Who are Katie Nageotte's parents? Olympic pole vaulter taps spikes to honor dad before jumping
Olympic pole vaulter Katie Nageotte's late father Mark was her inspiration. 'When I do tap my spikes, I think 'alright, let's go, dad. Let's do it'
Katie Nageotte, a 30-year-old Olmsted Falls native, will participate in the women's pole vault finals in the Tokyo Olympics on Thursday, August 5. Following a weather delay in the tournament, she qualified for the finals on the morning of Monday, August 2.
Katie's Olympic debut comes after she failed to qualify for the 2016 Games in Rio, finishing sixth in the trials that year. Katie, whose career started at Ashland University where she won two NCAA Division II national championships, qualified for the Tokyo Olympics with a career-best pole vault of 16 feet, 2 3/4 inches in this year's trials.
Japan went ahead with this year's Olympics, even as games-related Covid-19 cases continue to rise, leading to several athletes pulling out of the event. With Tokyo facing a triple health threat, the Summer Games were very close to being canceled last minute. But that is not on the cards for Katie who is eyeing gold at this year's pole vaulting event at the biggest sports event in the world. Here's what we know about her family, who is a great source of inspiration to the athlete.
Who are Katie Nageotte's parents?
Katie was born on 13 June, 1991, to parents Mark and Diana. She has two younger siblings, Emily, 28, and Andy, 25. The athlete's biggest fan was her late father, Mark, according to Spikes. He was the one who instilled in her a drive to achieve greatness from an early age and was her biggest fan before he died of a heart attack in 2007.
He would spend long hours driving her to private sessions, learning everything he could about the pole vault — a sport he had never heard of – and encouraging his daughter to excel in any sport she chose, the news outlet revealed. Katie remembers those happy times fondly to this day. She taps her spikes before every huge leap in any competition with the word "Dad" inscribed on the inside. "When I do tap my spikes, I think 'alright, let's go, dad. Let's do it.' He's always in the back of my mind, and I like to think he's chilling off to the side somewhere watching," she said. In an interview with Cleveland.com, she quoted her father as saying: "'If you're going to do something, I want you to be really good at it."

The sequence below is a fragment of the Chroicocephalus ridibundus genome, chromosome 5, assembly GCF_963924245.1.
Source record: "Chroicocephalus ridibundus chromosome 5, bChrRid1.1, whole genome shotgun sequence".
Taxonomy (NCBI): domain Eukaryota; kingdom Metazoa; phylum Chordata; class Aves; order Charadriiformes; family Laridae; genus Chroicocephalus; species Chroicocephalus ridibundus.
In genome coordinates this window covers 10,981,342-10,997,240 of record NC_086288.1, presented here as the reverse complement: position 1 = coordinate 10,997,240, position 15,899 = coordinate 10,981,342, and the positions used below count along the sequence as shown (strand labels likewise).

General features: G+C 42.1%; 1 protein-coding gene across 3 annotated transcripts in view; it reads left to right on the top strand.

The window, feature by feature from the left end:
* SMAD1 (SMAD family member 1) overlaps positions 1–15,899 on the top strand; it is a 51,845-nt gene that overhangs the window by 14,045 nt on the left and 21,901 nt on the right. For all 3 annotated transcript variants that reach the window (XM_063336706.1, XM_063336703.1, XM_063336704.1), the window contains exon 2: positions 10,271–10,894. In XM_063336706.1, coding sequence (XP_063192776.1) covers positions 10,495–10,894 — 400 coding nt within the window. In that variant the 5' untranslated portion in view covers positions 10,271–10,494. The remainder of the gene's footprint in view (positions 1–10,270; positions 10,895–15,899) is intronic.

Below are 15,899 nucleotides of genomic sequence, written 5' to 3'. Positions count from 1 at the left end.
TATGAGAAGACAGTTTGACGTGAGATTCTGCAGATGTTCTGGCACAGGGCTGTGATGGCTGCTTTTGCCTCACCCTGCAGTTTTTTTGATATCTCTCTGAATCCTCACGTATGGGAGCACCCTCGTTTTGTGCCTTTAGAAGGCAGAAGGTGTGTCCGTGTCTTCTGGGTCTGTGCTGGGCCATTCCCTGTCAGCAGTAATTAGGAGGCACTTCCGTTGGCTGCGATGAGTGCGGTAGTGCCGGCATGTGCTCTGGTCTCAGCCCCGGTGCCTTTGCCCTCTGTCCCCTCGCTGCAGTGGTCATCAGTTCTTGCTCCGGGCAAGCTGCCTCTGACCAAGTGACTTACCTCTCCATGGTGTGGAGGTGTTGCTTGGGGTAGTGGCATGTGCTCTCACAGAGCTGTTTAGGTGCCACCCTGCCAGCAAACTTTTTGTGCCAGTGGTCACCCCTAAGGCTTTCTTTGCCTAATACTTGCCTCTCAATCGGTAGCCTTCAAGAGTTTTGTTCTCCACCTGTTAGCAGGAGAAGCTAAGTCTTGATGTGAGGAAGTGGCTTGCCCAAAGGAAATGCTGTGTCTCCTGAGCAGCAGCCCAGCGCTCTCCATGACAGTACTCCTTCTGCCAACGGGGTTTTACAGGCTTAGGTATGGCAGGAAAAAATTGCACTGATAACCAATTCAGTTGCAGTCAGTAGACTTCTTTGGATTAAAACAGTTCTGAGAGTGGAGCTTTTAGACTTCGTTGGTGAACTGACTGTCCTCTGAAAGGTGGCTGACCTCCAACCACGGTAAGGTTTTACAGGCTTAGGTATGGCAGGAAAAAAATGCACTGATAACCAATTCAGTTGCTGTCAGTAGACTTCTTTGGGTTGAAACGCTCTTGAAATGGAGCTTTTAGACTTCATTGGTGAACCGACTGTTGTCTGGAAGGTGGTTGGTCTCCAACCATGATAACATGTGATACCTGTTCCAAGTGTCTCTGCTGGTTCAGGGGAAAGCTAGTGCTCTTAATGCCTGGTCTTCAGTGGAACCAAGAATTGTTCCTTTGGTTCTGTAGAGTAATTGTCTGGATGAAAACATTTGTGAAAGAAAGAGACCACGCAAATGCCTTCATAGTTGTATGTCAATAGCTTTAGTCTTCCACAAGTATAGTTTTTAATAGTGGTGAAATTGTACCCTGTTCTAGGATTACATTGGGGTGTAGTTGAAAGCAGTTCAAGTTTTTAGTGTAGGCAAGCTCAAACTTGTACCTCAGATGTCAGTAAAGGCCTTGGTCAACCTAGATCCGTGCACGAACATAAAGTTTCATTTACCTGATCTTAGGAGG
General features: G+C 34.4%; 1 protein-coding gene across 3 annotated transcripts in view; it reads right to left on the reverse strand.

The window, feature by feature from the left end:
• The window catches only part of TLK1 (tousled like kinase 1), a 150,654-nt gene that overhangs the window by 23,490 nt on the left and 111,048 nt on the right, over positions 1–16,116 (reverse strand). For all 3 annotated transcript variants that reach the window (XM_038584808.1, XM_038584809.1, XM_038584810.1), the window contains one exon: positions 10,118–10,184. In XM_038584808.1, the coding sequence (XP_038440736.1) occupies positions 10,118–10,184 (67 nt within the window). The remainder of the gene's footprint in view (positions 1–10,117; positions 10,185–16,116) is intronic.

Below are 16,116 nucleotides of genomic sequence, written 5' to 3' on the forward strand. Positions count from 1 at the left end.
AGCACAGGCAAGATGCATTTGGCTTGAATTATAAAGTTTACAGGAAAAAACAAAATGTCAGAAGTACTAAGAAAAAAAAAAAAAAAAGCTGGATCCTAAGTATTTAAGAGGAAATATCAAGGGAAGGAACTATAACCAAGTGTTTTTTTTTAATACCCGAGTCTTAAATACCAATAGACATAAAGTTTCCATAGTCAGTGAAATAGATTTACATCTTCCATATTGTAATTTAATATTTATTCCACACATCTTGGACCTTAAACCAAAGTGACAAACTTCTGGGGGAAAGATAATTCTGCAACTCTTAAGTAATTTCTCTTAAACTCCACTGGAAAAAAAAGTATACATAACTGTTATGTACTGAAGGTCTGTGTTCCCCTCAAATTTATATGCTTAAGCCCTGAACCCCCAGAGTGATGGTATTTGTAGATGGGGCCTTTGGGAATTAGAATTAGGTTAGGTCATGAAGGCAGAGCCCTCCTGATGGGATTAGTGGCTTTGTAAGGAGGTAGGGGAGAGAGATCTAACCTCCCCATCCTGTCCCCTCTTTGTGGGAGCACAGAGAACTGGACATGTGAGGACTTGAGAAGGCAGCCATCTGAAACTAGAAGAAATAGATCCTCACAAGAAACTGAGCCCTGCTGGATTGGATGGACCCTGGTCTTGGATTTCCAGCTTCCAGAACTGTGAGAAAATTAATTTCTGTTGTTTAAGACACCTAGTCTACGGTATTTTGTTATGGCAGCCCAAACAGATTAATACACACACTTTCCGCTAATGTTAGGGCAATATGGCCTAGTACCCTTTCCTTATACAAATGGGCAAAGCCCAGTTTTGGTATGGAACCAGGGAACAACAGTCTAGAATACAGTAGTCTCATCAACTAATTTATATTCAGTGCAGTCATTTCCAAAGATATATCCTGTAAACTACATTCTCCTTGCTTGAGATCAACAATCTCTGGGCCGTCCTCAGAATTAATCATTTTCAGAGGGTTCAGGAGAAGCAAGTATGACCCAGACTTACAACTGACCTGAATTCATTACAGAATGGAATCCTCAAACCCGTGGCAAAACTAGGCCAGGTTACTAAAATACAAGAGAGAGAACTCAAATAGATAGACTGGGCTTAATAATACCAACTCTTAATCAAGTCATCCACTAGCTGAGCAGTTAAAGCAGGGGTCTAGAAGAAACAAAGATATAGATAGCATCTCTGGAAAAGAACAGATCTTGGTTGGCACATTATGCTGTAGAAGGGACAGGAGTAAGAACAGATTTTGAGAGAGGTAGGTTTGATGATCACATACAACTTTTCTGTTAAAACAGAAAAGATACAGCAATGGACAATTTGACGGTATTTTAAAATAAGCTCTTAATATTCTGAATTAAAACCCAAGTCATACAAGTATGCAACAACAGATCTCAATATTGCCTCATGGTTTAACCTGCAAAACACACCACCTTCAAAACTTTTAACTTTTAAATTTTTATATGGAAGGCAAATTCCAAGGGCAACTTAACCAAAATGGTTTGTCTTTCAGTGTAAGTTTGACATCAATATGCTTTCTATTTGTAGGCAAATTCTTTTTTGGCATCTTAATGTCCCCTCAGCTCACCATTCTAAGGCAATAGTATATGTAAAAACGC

Her dad was her strongest supporter
Katie's mother, Diane Nageotte, claims there are two stories of how Katie grew interested in the sport. Dave Godfray, the high school pole vault coach, stated he wanted some ladies for that event who had upper body strength, a gymnastics background and were "crazy fearless," according to Diane. Katie was a perfect match. She used to compete in gymnastics as a youngster, but she stopped after a year of competition. Katie preferred to attend friends' birthday parties and enjoy being a child, rather than going to compete, said Diane.
“Katie has her version,” her mother said to Cleveland.com. “She remembers watching pole vault and I said to her: ‘They are crazy. That is right up your alley.’ I don’t remember that, but who knows the truth. We’re all glad she tried it.” Diane added that Katie's strongest supporter was her father, who was "very proud" of all the kids and regularly attended their sports activities. Mark would attempt to attend all of Katie's practices and heed the advice of her instructors. Diane stated that he would then confirm with Katie what he had heard there.
Katie wrote on Facebook in 20019: "Always competing for you. Happy Father's Day, Dad! Miss and love you every single day. I'll be sure to tap my shoes a few extra times today. #braceface #wherearemyeyebrows".In another post dedicated to him this year, she wrote: "Flying to the Olympic Trials on Father’s Day is extremely fitting. I miss you always, but this year a little extra. Hoping to make you proud this week."
'Cheering me on regardless'
“He (Mark) found out about a pole vault club in Bellevue, an hour away. We would take her there twice a week for those 2 1/2-hour practices. She loved it. She showed potential early on. He was the one who helped foster her pole vaulting," Diane said to the news outlet.
Mark died of a heart attack in 2007 when he was 45 years old. Katie thinks about him all the time, especially at pole vault competitions, her mother said. “She writes ‘Dad’ on the insole of her shoe. Before a big jump in a meet on the runway, she taps her foot,” her mother said. “After her grandfather died, she began writing ‘Papa’ on the other." She described her daughter as “very energetic, always happy and outgoing," and that she wouldn't walk, “but skip.”
Katie told WKYC that she will miss not having family present at the Games, as fans are not allowed due to the ongoing pandemic. "My family was planning on coming, so that is going to be a bummer,” she said. “But when they announced that fans couldn't be in the stadium, I just said, 'Please don't come, it's not worth it.' I've always done better when family and friends have been there, but that's not to say I can't do well with them not being there. I know that they will be cheering me on. I've heard talks of maybe renting out a local bar in Olmsted Falls. I know that I have a pretty great support system and there'll be cheering me on regardless."
The pole vault finals at the Tokyo Olympics kick off on Thursday, August 5 at 6:20 am ET.